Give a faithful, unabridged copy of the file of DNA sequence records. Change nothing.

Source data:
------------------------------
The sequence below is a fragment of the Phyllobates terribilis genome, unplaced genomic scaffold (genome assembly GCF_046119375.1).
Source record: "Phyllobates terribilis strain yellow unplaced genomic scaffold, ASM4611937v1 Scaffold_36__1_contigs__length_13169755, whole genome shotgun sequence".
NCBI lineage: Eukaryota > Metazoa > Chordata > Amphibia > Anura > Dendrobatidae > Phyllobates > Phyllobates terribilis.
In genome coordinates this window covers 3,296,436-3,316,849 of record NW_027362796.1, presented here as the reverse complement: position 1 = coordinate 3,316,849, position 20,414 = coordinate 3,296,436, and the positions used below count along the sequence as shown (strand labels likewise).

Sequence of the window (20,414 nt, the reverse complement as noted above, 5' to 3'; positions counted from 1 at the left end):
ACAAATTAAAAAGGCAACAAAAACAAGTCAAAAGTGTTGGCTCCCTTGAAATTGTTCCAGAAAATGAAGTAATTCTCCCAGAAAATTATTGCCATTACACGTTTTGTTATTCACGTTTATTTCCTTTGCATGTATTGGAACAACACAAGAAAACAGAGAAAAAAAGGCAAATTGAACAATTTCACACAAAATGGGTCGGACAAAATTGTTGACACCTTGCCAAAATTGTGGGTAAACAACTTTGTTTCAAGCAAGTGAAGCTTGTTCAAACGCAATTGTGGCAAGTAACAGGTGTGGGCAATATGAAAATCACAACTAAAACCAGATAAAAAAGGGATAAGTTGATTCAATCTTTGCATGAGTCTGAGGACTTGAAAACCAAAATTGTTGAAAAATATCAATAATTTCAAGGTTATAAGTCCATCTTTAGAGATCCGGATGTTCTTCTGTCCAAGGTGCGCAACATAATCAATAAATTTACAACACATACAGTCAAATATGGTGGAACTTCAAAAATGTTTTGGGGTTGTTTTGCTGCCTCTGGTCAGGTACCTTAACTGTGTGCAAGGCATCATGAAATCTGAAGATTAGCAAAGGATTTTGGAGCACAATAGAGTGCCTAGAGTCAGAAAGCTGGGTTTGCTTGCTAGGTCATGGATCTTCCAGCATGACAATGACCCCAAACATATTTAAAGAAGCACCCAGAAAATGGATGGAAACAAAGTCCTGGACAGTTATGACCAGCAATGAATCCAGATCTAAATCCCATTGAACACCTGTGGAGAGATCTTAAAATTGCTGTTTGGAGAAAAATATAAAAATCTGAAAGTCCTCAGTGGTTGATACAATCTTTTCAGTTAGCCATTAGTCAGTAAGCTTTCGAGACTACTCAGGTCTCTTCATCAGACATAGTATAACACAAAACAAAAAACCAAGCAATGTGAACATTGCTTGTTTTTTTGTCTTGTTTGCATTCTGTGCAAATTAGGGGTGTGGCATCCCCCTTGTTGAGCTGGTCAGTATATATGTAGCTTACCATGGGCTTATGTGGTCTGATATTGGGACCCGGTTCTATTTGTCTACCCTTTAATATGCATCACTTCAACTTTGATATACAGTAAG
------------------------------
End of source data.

The sequence below is a fragment of the Phyllobates terribilis genome, unplaced genomic scaffold (genome assembly GCF_046119375.1).
Source record: "Phyllobates terribilis strain yellow unplaced genomic scaffold, ASM4611937v1 Scaffold_36__1_contigs__length_13169755, whole genome shotgun sequence".
NCBI lineage: Eukaryota > Metazoa > Chordata > Amphibia > Anura > Dendrobatidae > Phyllobates > Phyllobates terribilis.
In genome coordinates this window covers 3,296,436-3,316,849 of record NW_027362796.1, presented here as the reverse complement: position 1 = coordinate 3,316,849, position 20,414 = coordinate 3,296,436, and the positions used below count along the sequence as shown (strand labels likewise).

Sequence of the window (20,414 nt, the reverse complement as noted above, 5' to 3'; positions counted from 1 at the left end):
ACAAATTAAAAAGGCAACAAAAACAAGTCAAAAGTGTTGGCTCCCTTGAAATTGTTCCAGAAAATGAAGTAATTCTCCCAGAAAATTATTGCCATTACACGTTTTGTTATTCACGTTTATTTCCTTTGCATGTATTGGAACAACACAAGAAAACAGAGAAAAAAAGGCAAATTGAACAATTTCACACAAAATGGGTCGGACAAAATTGTTGACACCTTGCCAAAATTGTGGGTAAACAACTTTGTTTCAAGCAAGTGAAGCTTGTTCAAACGCAATTGTGGCAAGTAACAGGTGTGGGCAATATGAAAATCACAACTAAAACCAGATAAAAAAGGGATAAGTTGATTCAATCTTTGCATGAGTCTGAGGACTTGAAAACCAAAATTGTTGAAAAATATCAATAATTTCAAGGTTATAAGTCCATCTTTAGAGATCCGGATGTTCTTCTGTCCAAGGTGCGCAACATAATCAATAAATTTACAACACATACAGTCAAATATGGTGGAACTTCAAAAATGTTTTGGGGTTGTTTTGCTGCCTCTGGTCAGGTACCTTAACTGTGTGCAAGGCATCATGAAATCTGAAGATTAGCAAAGGATTTTGGAGCACAATAGAGTGCCTAGAGTCAGAAAGCTGGGTTTGCTTGCTAGGTCATGGATCTTCCAGCATGACAATGACCCCAAACATATTTAAAGAAGCACCCAGAAAATGGATGGAAACAAAGTCCTGGACAGTTATGACCAGCAATGAATCCAGATCTAAATCCCATTGAACACCTGTGGAGAGATCTTAAAATTGCTGTTTGGAGAAAAATATAAAAATCTGAAAGTCCTCAGTGGTTGATACAATCTTTTCAGTTAGCCATTAGTCAGTAAGCTTTCGAGACTACTCAGGTCTCTTCATCAGACATAGTATAACACAAAACAAAAAACCAAGCAATGTGAACATTGCTTGTTTTTTTGTCTTGTTTGCATTCTGTGCAAATTAGGGGTGTGGCATCCCCCTTGTTGAGCTGGTCAGTATATATGTAGCTTACCATGGGCTTATGTGGTCTGATATTGGGACCCGGTTCTATTTGTCTACCCTTTAATATGCATCACTTCAACTTTGATATACAGTAAG